Are “Banklords” the New “Slumlords?”

Photo via NPR.org

Last Friday’s Morning Edition included a segment titled “With Banks as Landlords, Some Tenants Neglected.” You can read the story or listen to the segment here. This story touches on an issue we at The Surreal Estate hold near and dear: how the foreclosure crisis is affecting those who live in rental housing. We believe that tenants are truly the most innocent victims of the foreclosure crisis; they are suffering without ever having signed a mortgage.

The families interviewed for this segment live with bed bugs, mold, leaks, fallen ceilings and aging appliances: the same litany of abuse that tenants in New York City face in their day to day lives. The article grapples with an emerging issue in the weak multifamily housing market: lenders who become landlords as buildings are unable to be sold at foreclosure auction. This category of bank-owned property is known as Real Estate Owned, or “REO.” It is unsurprising that banks who make bad loans also are negligent property owners.

There is one significant difference between the New York City market and the markets discussed in Morning Edition. (Oakland, CA and Washington, DC) In New York, we have yet to see a real influx of REO properties to multifamily housing market. It seems there is no shortage of idiots willing to pay top-dollar to own property in New York City. As one person described it recently, far-flung speculators don’t necessarily know the difference between Park and 72nd and Park and 172nd. To them, it’s all just Park Avenue. Perhaps as the market stays depressed and the amount of foreclosures continues to rise, we will come across more REO properties. But for now we’re just beating off slumlords with a stick to try and clear the path for qualified preservation developers.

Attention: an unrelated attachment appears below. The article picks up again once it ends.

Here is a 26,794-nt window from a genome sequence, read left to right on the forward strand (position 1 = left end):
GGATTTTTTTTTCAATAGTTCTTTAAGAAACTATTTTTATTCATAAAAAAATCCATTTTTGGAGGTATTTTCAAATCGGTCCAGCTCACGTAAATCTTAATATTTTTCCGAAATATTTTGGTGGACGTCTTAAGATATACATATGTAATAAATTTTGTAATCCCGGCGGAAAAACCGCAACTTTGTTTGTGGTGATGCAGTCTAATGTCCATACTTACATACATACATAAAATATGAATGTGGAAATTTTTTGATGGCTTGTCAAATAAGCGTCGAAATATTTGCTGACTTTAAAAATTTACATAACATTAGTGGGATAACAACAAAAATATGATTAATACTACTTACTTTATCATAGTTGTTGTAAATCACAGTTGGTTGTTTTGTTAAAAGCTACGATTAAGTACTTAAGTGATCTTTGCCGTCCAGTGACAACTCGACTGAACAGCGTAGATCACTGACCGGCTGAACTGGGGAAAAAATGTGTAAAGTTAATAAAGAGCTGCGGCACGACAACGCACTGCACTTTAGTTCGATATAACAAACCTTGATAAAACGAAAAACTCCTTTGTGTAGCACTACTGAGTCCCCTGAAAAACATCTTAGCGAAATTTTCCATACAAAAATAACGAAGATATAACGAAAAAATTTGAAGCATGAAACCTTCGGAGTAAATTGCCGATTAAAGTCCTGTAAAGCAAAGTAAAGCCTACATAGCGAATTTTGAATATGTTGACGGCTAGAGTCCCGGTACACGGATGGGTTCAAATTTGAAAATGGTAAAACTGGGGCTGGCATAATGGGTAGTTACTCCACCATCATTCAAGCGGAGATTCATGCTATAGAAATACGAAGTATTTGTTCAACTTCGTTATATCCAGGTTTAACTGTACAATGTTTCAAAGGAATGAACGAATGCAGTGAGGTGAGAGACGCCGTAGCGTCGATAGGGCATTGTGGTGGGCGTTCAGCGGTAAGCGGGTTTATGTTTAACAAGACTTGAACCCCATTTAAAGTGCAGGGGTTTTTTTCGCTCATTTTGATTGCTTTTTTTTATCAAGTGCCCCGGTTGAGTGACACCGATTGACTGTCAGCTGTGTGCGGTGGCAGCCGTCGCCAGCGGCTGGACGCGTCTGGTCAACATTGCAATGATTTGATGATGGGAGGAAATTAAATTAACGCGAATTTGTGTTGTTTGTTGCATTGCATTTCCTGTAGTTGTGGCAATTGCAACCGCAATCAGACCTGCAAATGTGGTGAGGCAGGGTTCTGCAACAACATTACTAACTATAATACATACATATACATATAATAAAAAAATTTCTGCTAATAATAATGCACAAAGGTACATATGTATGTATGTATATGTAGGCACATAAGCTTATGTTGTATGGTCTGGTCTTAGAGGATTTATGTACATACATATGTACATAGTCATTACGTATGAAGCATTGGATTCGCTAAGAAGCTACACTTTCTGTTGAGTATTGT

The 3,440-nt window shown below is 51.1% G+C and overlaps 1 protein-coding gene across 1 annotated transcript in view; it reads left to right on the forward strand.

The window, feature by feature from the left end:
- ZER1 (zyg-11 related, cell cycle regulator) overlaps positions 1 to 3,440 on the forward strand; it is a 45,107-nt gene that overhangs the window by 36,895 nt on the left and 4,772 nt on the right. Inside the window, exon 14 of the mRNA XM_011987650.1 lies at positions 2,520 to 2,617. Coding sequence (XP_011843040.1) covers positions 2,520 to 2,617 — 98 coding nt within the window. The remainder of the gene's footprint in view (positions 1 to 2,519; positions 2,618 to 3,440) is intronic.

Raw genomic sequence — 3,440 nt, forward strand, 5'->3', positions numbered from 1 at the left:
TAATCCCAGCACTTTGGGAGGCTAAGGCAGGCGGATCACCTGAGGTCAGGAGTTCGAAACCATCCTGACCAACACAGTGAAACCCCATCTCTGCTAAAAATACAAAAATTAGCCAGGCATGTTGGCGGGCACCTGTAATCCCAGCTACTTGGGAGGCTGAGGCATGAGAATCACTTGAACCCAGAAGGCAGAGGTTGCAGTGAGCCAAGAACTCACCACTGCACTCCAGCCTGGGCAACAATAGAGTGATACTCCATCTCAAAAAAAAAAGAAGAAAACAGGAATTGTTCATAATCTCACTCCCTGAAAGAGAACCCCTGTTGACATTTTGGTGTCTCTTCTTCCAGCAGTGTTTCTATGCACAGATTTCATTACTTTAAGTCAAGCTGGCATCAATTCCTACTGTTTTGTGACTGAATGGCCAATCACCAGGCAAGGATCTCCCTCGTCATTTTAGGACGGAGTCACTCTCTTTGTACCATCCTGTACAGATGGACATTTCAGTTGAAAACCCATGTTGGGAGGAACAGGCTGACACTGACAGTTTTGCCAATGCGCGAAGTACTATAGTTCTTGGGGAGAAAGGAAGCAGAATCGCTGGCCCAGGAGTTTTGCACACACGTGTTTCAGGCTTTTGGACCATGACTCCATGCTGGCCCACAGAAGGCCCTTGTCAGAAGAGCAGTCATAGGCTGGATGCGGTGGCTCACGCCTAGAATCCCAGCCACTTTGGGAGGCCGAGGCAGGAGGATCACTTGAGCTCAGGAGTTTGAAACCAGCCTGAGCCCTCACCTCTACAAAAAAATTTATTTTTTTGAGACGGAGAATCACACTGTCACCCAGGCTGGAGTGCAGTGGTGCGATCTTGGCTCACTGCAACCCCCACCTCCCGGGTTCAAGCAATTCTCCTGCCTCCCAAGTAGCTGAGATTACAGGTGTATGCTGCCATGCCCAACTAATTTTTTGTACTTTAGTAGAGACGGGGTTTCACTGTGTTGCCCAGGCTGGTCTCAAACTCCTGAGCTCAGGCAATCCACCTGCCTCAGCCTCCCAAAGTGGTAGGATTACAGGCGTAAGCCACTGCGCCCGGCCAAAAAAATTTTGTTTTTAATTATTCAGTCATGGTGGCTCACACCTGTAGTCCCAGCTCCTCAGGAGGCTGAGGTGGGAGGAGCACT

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New York Times: “Tenants Trying Again to Buy Stuyvesant Town and Peter Cooper Village”

For the second time in six years, the tenants at Stuyvesant Town and Peter Cooper Village are seeking to buy the financially troubled complexes, which have served as a leafy refuge for generations of middle-class families in high-priced Manhattan.

The tenant association hopes to convert the adjacent complexes, with 11,232 apartments, into a condominium or cooperative under a plan in which residents could buy their apartments or remain as rent-regulated tenants. In what would be the largest conversion in the country, the tenants are seeking to preserve Stuyvesant Town and Peter Cooper’s role as an affordable home for teachers, nurses, firefighters, small-business owners and others like them.

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